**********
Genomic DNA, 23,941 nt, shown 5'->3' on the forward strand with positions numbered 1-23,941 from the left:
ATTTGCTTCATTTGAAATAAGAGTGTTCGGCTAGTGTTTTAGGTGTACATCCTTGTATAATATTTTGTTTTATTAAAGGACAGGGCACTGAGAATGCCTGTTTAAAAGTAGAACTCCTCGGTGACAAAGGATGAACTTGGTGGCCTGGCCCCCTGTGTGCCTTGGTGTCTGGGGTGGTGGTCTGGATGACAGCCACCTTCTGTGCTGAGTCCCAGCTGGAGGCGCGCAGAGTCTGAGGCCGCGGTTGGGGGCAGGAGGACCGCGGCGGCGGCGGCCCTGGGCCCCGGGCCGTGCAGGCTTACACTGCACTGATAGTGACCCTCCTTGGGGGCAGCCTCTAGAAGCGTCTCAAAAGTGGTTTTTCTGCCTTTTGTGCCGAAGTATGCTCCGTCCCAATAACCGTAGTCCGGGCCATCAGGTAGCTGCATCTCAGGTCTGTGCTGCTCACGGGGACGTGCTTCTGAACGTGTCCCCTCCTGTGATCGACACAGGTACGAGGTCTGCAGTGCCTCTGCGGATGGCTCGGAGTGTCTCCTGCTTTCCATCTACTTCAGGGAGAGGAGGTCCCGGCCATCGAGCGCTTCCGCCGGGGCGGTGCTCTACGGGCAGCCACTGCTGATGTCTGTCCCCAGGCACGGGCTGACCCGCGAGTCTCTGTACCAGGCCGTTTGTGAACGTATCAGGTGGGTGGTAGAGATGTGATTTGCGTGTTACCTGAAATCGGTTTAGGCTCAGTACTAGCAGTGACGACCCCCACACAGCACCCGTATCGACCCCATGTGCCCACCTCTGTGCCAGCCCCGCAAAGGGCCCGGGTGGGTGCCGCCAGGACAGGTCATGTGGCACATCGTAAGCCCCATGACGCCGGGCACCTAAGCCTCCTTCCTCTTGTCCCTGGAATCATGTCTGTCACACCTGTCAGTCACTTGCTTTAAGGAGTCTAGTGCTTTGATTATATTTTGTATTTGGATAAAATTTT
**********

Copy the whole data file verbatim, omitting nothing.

Genomic DNA, 23,941 nt, shown 5'->3' on the forward strand with positions numbered 1-23,941 from the left:
ATTTGCTTCATTTGAAATAAGAGTGTTCGGCTAGTGTTTTAGGTGTACATCCTTGTATAATATTTTGTTTTATTAAAGGACAGGGCACTGAGAATGCCTGTTTAAAAGTAGAACTCCTCGGTGACAAAGGATGAACTTGGTGGCCTGGCCCCCTGTGTGCCTTGGTGTCTGGGGTGGTGGTCTGGATGACAGCCACCTTCTGTGCTGAGTCCCAGCTGGAGGCGCGCAGAGTCTGAGGCCGCGGTTGGGGGCAGGAGGACCGCGGCGGCGGCGGCCCTGGGCCCCGGGCCGTGCAGGCTTACACTGCACTGATAGTGACCCTCCTTGGGGGCAGCCTCTAGAAGCGTCTCAAAAGTGGTTTTTCTGCCTTTTGTGCCGAAGTATGCTCCGTCCCAATAACCGTAGTCCGGGCCATCAGGTAGCTGCATCTCAGGTCTGTGCTGCTCACGGGGACGTGCTTCTGAACGTGTCCCCTCCTGTGATCGACACAGGTACGAGGTCTGCAGTGCCTCTGCGGATGGCTCGGAGTGTCTCCTGCTTTCCATCTACTTCAGGGAGAGGAGGTCCCGGCCATCGAGCGCTTCCGCCGGGGCGGTGCTCTACGGGCAGCCACTGCTGATGTCTGTCCCCAGGCACGGGCTGACCCGCGAGTCTCTGTACCAGGCCGTTTGTGAACGTATCAGGTGGGTGGTAGAGATGTGATTTGCGTGTTACCTGAAATCGGTTTAGGCTCAGTACTAGCAGTGACGACCCCCACACAGCACCCGTATCGACCCCATGTGCCCACCTCTGTGCCAGCCCCGCAAAGGGCCCGGGTGGGTGCCGCCAGGACAGGTCATGTGGCACATCGTAAGCCCCATGACGCCGGGCACCTAAGCCTCCTTCCTCTTGTCCCTGGAATCATGTCTGTCACACCTGTCAGTCACTTGCTTTAAGGAGTCTAGTGCTTTGATTATATTTTGTATTTGGATAAAATTTT